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Supreme Court protects consumers
China Daily
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Supreme Court protects consumers

China's top court is conducting research on livestreaming and other issues related to new purchasing habits to strengthen consumer protection by formulating relevant judicial documents, a senior judge said.

"Our research focuses on livestreaming sales, tipping livestreaming hosts, online booking and personal information protection of consumers," Chen Yifang, chief judge of the Supreme People's Court's No 1 Adjudication Tribunal, told a news briefing on 9th of April.

She said that the research, as well as the formulation of related legal documents and the disclosure of influential cases, are consistent with the country's newly revised regulations concerning consumers.

The regulations for the Implementation of the Law on the Protection of Consumer Rights and Interests, unveiled by the State Council last month, will take effect on July 1.

With detailed provisions on obligations of business operators, the regulations respond to major concerns of consumers over the past few years, including those on livestreaming sales, prepaid consumption and personal data protection.

Chen said the top court is also optimizing adjudication rules related to prepaid consumption, such as how to terminate a contract, whether the refund needs to include interest, and consumer fraud, adding "our aim is to ensure business integrity and safeguard the legitimate rights of consumers."

The country's top market regulator has pledged to tighten inspection of emerging businesses so that they can develop in a healthy manner.

Kuang Xu, head of the State Administration for Market Regulation's law enforcement and inspection division, cited data from the past five years as showing that the market size of livestreaming sales increased by 10.5 times, but consumer complaints increased by 47.1 times, which was significantly higher than traditional e-commerce.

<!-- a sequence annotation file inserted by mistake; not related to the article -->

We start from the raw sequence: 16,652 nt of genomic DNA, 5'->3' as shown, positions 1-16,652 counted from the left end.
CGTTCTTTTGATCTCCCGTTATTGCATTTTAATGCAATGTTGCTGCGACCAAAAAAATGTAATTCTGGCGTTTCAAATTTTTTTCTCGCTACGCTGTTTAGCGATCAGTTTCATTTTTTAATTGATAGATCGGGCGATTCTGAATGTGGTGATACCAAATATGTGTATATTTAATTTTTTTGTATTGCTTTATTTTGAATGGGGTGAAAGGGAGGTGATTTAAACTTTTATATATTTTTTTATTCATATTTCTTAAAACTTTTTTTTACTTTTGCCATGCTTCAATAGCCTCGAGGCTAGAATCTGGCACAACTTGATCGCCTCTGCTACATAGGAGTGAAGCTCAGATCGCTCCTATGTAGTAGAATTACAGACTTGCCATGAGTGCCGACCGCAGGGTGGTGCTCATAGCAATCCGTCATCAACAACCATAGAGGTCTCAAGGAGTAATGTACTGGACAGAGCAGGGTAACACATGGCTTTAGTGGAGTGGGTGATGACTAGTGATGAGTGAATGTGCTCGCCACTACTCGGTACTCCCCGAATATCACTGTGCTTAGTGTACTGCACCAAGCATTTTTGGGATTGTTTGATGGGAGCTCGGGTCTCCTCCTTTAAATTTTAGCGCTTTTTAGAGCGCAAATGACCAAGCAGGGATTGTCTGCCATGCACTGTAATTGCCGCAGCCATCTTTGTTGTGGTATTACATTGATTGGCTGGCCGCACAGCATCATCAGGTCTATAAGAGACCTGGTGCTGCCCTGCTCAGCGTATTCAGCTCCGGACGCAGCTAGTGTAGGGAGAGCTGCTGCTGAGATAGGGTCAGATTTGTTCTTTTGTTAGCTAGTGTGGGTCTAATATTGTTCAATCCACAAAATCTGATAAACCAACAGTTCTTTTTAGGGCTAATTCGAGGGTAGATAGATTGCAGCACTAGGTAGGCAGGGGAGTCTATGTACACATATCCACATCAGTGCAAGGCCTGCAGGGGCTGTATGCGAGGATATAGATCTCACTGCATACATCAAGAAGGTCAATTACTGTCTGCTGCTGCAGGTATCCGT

"Selling goods through livestreaming platforms has enriched and innovated our consumption patterns, but it has also made it more difficult for consumers to protect their rights and interests," he said, adding that it is essential to seek a balance in the development and norms of the business.

He welcomed the newly released regulations, as some provisions can also apply to emerging businesses such as livestreaming e-commerce.

For example, the regulations stipulate that those who sell products or provide services through the internet, television or telephone must introduce their business content via the home page, video screen, voice call or catalog. The sales platforms also need to disclose to consumers the name, business address and contact information of sellers.

"The provisions mean that operators engaged in livestreaming sales must inform consumers who are selling the products and what goods are being sold to ensure the transparency of the business information," Kuang said.

The regulations also require livestreaming platforms to establish working systems to help solve consumption-related disputes, with notification of who operates the streaming rooms and who is responsible to consumers.

Kuang added that the strict management of platforms will be conducive to standardizing livestreaming sales.

China DailyShen Yi

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